Drug policy better, associate AD says
By GREG AUMAN
Published September 6, 2006
TAMPA - It's not an easy sell, but Barry Clements thinks less severe penalties for drug violations are best for USF athletes.
Clements, an associate athletic director at USF, was responsible for overseeing a change this summer that softened the athletic program's three-strikes-and-you're-out substance abuse policy, lowering the suspension assessed for a second positive drug test from 50 percent of a season to 20 percent.
Clements said the change - reversing a shift from 20 to 50 percent made a year earlier - came after consulting with the National Center for Drug-Free Sports, which oversees drug testing for many universities, including USF.
"They told us it was too much of a jump from zero to 50 percent," Clements said. "We want to change behaviors, and they believe if you penalize too much, you lose them instead of getting them focused. When you take away the only thing they may have that's positive, they can really drop off as a result."
Twenty percent is "probably the norm" nationally for a second offense, Drug-Free Sports president Frank Uryasz said, and other schools have found success with lessening their penalties, as USF has done.
The effectiveness of a program, however, is a function of its penalties and the frequency of testing. And the Bulls aren't administering as many drug tests as most Division I-A programs. USF athletes took a total of 273 drug tests from July 2005 to August 2006. The I-A average from a 2003 survey conducted by the NCAA was 426.
Limitations on drug tests are often financial, Uryasz said. A "street drug" test costs at least $20 to $25, and an anabolic steroid test can run as much as $150.
USF has taken major strides toward a more thorough drug policy under third-year athletic director Doug Woolard, Clements said. This summer's changes added separate language that addresses steroid use, in which a second violation results in loss of a scholarship.
Kicking a player off a team isn't always an end to the problems for the university. In June, quarterback Carlton Hill and two former football players were arrested on campus for possession of marijuana. One of those former players, Devon Davis, had been dismissed from the football team in spring 2005 after being arrested on a separate drug charge with two other teammates - both now gone - in 2004.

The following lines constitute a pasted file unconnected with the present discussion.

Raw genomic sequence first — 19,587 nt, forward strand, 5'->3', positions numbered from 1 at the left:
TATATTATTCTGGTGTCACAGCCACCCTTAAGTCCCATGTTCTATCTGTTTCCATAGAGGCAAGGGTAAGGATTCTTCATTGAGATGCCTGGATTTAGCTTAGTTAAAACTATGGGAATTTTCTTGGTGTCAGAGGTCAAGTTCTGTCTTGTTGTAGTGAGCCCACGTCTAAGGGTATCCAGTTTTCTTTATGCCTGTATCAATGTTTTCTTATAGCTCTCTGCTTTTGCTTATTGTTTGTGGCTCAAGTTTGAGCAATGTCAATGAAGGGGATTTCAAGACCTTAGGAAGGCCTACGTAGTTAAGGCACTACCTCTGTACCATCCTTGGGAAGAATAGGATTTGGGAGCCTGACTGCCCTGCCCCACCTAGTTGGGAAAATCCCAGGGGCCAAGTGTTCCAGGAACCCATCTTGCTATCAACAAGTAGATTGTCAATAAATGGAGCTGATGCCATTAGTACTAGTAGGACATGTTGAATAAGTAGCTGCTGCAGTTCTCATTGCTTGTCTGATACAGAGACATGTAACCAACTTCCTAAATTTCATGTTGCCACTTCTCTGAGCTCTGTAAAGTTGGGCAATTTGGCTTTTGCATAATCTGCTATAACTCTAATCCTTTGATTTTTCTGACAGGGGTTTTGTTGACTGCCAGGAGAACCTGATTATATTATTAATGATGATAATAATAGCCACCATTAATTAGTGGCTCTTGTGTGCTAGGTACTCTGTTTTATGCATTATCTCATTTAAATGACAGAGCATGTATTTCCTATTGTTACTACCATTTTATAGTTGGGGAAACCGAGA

Although USF officials won't comment on the specific reasons, three football players who were contending for starting jobs entering the fall were suspended from the Bulls' season opener Saturday for an unspecified violation of team rules. They're expected to miss this week's game with Florida International as well.
USF's change in its drug policy comes in a year in which the Bulls have faced negative publicity associated with arrests for driving under the influence. First-year graduate assistant Mike Simmonds, a longtime head coach at Jefferson High, was arrested on a DUI charge in February, and senior Will Bleakley, the team's starting tight end, was arrested on the same charge early Tuesday.
Again, it's not that USF isn't trying to work on the problem.
Bleakley's arrest came just eight days after Bucs linebacker Derrick Brooks addressed all of USF's athletes, speaking about the importance of making good decisions.
THIS AND THAT: The volleyball team's 2-2 start, with sweeps of Illinois-Chicago and UTEP this weekend, is encouraging for a team that opened 1-14 last season. Sophomore Marcela Gurgel leads the Big East with 5.2 kills per game. Senior Juliana Nogueira is fifth in assists with 12 per game. ... With six goals in her first three matches, USF's Lindsay Brauer is the Big East's scoring leader in soccer. ... To put this week's football opponent, FIU, in perspective, just two years ago the Panthers lost a home game to last week's Bulls opponent, Division I-AA McNeese State. SI.com ranks all 119 I-A programs, and this week FIU is No. 117. USF is No. 54, three spots behind Central Florida.
Greg Auman covers USF athletics for the Times. He can be reached at firstname.lastname@example.org and check out his USF blog at blogs.tampabay.com/usf.